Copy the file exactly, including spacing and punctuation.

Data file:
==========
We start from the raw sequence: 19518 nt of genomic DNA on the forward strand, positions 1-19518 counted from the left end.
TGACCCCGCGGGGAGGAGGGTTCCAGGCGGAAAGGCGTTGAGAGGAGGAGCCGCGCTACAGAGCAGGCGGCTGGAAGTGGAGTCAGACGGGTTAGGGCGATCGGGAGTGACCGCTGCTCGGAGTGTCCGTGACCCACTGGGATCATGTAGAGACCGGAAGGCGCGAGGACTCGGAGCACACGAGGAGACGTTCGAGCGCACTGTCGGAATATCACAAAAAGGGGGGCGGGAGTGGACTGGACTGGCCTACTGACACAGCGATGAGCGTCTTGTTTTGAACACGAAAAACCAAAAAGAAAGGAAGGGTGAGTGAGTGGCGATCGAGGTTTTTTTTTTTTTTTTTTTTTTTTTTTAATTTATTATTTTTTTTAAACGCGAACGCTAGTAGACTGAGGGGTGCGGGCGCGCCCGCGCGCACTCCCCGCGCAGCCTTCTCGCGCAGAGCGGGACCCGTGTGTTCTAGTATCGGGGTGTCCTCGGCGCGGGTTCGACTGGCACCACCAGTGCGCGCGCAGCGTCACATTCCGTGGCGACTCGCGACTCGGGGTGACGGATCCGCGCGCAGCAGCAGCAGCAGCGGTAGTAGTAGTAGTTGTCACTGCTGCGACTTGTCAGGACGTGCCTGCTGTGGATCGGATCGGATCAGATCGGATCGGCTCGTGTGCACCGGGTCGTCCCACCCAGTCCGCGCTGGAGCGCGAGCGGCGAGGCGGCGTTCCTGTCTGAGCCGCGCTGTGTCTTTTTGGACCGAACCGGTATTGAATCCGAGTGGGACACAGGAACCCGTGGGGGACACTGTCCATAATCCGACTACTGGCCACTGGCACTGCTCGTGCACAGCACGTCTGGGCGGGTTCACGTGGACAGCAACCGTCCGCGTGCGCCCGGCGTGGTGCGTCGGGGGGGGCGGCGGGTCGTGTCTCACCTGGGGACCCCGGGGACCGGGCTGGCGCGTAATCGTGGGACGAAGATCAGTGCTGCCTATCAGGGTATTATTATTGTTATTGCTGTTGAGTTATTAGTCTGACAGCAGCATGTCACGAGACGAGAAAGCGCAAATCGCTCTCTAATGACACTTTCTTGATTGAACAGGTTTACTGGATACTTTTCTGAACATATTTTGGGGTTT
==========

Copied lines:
We start from the raw sequence: 19518 nt of genomic DNA on the forward strand, positions 1-19518 counted from the left end.
TGACCCCGCGGGGAGGAGGGTTCCAGGCGGAAAGGCGTTGAGAGGAGGAGCCGCGCTACAGAGCAGGCGGCTGGAAGTGGAGTCAGACGGGTTAGGGCGATCGGGAGTGACCGCTGCTCGGAGTGTCCGTGACCCACTGGGATCATGTAGAGACCGGAAGGCGCGAGGACTCGGAGCACACGAGGAGACGTTCGAGCGCACTGTCGGAATATCACAAAAAGGGGGGCGGGAGTGGACTGGACTGGCCTACTGACACAGCGATGAGCGTCTTGTTTTGAACACGAAAAACCAAAAAGAAAGGAAGGGTGAGTGAGTGGCGATCGAGGTTTTTTTTTTTTTTTTTTTTTTTTTTTAATTTATTATTTTTTTTAAACGCGAACGCTAGTAGACTGAGGGGTGCGGGCGCGCCCGCGCGCACTCCCCGCGCAGCCTTCTCGCGCAGAGCGGGACCCGTGTGTTCTAGTATCGGGGTGTCCTCGGCGCGGGTTCGACTGGCACCACCAGTGCGCGCGCAGCGTCACATTCCGTGGCGACTCGCGACTCGGGGTGACGGATCCGCGCGCAGCAGCAGCAGCAGCGGTAGTAGTAGTAGTTGTCACTGCTGCGACTTGTCAGGACGTGCCTGCTGTGGATCGGATCGGATCAGATCGGATCGGCTCGTGTGCACCGGGTCGTCCCACCCAGTCCGCGCTGGAGCGCGAGCGGCGAGGCGGCGTTCCTGTCTGAGCCGCGCTGTGTCTTTTTGGACCGAACCGGTATTGAATCCGAGTGGGACACAGGAACCCGTGGGGGACACTGTCCATAATCCGACTACTGGCCACTGGCACTGCTCGTGCACAGCACGTCTGGGCGGGTTCACGTGGACAGCAACCGTCCGCGTGCGCCCGGCGTGGTGCGTCGGGGGGGGCGGCGGGTCGTGTCTCACCTGGGGACCCCGGGGACCGGGCTGGCGCGTAATCGTGGGACGAAGATCAGTGCTGCCTATCAGGGTATTATTATTGTTATTGCTGTTGAGTTATTAGTCTGACAGCAGCATGTCACGAGACGAGAAAGCGCAAATCGCTCTCTAATGACACTTTCTTGATTGAACAGGTTTACTGGATACTTTTCTGAACATATTTTGGGGTTT